Home etftrends.com ETFs, CEFs & More: MLP Investment Products Evolve

ETFs, CEFs & More: MLP Investment Products Evolve


  • MLP/midstream investment options have evolved as the midstream space has shifted more toward corporations and the number of MLPs has declined.
  • The number of midstream RIC ETFs has increased, while the selection of closed-end funds and exchange traded notes has gradually narrowed.
  • Investors still have a wide range of active and passive MLP products to meet their investment objectives.

Over 130 MLP/midstream investment products have been launched since 2004 across closed-end funds (CEFs), ETFs, exchange traded notes (ETNs), and mutual funds. Investment products provide an important solution in the midstream/MLP space — namely, allowing investors to get MLP exposure with a 1099, instead of a Schedule K-1. While many investment vehicles have been launched, only a portion of those products are still available today. This note looks at the MLP product landscape and some of the notable changes in recent years, which have coincided with changes in the North American midstream universe.

ETFs: Several More RICs Than C-Corp ETFs

In the MLP space, there are two types of funds — those that predominantly own MLPs and are taxed as C-Corps, and those that are structured as regulated investment companies (RICs). Typically, an MLP-focused ETF taxed as a corporation is for investors looking to maximize after-tax yield, while an RIC is for investors seeking total return (read more).

There are only three MLP ETFs taxed as corporations — two passive and one active. Launched in 2010, the Alerian MLP ETF (AMLP) was the first MLP ETF and remains the largest energy infrastructure ETF.

RICs can only own up to 25% of MLPs, and the other 75% of the portfolio is typically allocated to U.S. and/or Canadian midstream corporations, utilities, or other energy companies. There are around a dozen midstream-focused RIC ETFs, with a mix of active and passive approaches. Some of the newer entrants into this space also deploy options strategies.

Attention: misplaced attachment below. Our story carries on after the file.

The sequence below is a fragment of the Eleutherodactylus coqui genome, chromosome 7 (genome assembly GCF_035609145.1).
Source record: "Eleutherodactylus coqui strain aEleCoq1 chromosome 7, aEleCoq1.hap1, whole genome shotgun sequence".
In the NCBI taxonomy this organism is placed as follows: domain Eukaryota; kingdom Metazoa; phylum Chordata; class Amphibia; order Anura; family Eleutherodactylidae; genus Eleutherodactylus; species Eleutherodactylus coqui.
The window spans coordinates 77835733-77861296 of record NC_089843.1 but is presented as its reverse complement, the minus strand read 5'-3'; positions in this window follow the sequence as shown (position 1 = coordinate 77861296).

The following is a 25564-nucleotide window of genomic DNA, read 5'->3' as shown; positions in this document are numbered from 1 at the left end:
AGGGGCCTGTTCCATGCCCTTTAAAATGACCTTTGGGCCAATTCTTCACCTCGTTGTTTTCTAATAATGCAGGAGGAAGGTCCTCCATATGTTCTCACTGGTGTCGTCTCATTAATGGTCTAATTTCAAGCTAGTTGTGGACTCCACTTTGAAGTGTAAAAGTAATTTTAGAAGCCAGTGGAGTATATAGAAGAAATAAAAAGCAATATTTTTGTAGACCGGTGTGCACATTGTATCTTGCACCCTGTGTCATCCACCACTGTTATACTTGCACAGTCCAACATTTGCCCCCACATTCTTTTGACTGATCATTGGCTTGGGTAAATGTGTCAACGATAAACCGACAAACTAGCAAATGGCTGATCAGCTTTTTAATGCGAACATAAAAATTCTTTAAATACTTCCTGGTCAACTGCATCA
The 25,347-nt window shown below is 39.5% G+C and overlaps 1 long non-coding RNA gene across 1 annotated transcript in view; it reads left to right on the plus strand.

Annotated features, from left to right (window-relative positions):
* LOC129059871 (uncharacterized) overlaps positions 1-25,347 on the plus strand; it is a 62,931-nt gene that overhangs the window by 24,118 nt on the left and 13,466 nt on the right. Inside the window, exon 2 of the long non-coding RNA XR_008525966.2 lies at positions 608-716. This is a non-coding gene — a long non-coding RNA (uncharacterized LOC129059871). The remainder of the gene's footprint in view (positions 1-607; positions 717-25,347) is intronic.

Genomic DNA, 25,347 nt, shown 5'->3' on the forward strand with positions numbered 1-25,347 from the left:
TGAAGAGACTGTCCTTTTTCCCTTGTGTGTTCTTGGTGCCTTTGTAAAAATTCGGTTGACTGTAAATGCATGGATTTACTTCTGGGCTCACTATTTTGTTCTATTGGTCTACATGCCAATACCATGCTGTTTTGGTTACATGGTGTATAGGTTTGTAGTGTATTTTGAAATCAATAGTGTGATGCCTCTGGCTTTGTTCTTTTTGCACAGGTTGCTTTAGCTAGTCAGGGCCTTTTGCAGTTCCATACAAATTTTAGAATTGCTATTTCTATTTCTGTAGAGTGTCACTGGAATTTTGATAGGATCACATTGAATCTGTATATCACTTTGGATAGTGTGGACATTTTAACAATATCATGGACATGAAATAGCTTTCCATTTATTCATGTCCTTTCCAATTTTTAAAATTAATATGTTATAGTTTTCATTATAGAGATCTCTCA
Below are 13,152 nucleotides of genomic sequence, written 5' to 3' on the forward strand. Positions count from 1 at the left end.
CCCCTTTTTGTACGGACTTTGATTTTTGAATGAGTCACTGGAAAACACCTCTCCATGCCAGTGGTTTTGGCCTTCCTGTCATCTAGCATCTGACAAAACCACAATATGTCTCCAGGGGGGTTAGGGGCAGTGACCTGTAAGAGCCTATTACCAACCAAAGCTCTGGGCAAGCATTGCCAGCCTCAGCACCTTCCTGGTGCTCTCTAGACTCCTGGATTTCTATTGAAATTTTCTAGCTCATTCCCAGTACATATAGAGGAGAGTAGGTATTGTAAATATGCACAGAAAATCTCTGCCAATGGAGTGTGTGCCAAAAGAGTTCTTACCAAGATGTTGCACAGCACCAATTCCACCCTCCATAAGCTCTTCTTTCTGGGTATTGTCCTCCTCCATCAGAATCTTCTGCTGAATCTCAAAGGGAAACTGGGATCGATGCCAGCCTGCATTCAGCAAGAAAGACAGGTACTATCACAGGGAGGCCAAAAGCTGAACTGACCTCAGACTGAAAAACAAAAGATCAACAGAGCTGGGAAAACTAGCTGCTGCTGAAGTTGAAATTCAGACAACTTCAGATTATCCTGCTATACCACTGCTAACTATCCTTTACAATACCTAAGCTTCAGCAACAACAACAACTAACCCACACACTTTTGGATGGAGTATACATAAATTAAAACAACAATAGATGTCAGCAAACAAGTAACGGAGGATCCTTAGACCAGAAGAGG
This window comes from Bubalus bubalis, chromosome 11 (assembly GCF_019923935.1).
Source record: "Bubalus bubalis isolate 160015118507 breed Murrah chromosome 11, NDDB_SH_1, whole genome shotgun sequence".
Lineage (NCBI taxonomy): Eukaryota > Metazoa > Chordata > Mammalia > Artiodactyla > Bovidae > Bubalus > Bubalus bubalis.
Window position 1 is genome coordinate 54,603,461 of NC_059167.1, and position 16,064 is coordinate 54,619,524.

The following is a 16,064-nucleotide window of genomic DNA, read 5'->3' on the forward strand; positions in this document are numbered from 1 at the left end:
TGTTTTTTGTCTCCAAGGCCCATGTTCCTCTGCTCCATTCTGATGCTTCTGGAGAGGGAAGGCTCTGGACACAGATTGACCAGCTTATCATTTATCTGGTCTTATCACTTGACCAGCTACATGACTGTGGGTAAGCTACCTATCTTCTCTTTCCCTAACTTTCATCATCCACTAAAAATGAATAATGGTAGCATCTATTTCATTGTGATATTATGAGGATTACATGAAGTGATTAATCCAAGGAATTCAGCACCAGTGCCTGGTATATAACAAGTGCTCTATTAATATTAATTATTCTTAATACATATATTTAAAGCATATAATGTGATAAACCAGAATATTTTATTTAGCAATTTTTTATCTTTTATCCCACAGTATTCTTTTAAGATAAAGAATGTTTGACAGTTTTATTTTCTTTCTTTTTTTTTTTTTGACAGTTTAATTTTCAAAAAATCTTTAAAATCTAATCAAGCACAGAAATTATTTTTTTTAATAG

ETNs: Menu Narrows But Still Offers Plenty of Variety

ETNs are unsecured debt obligations of an issuer that agrees to pay the return on an index. The first MLP ETN was launched by Bear Stearns in 2007 based on an Alerian index. After JPMorgan acquired Bear Stearns, it launched its own version of the ETN in 2009 – the JPMorgan Alerian MLP Index ETN (AMJ). Over two dozen MLP ETNs were launched by various banks between 2010 and 2020, including some levered notes. However, many of those have been redeemed over time. At least six MLP ETNs were liquidated between 2020 and 2023.

AMJ was the largest MLP ETN, and it just matured on May 24, 2024. However, JPMorgan Chase launched a successor ETN earlier this year, AMJB, which is also based on the Alerian MLP Index (AMZ) and will mature in 2044. With significant assets moving from AMJ to AMJB, AMJB is now the largest MLP ETN. We estimate there are eight actively traded midstream ETNs in total issued by JP Morgan, UBS, and Barclays, with all but one based on an Alerian index. Four are based on midstream indexes that include corporations. Only one is a levered ETN. ETNs provide little to no tracking error and are typically best-suited for investing in tax-advantaged accounts (read more).

Closed-End Funds: First to the Party But Numbers Dwindling

Closed-end funds were the first pooled investment products to collect K-1s and provide a Form 1099 to investors, beginning in 2004. Several MLP-focused CEFs were launched between 2004 and 2014, as well as a handful of RIC CEFs. CEFs can trade at a discount or premium to their net asset value, and their liquidity can be constrained. Closed-end funds often use leverage.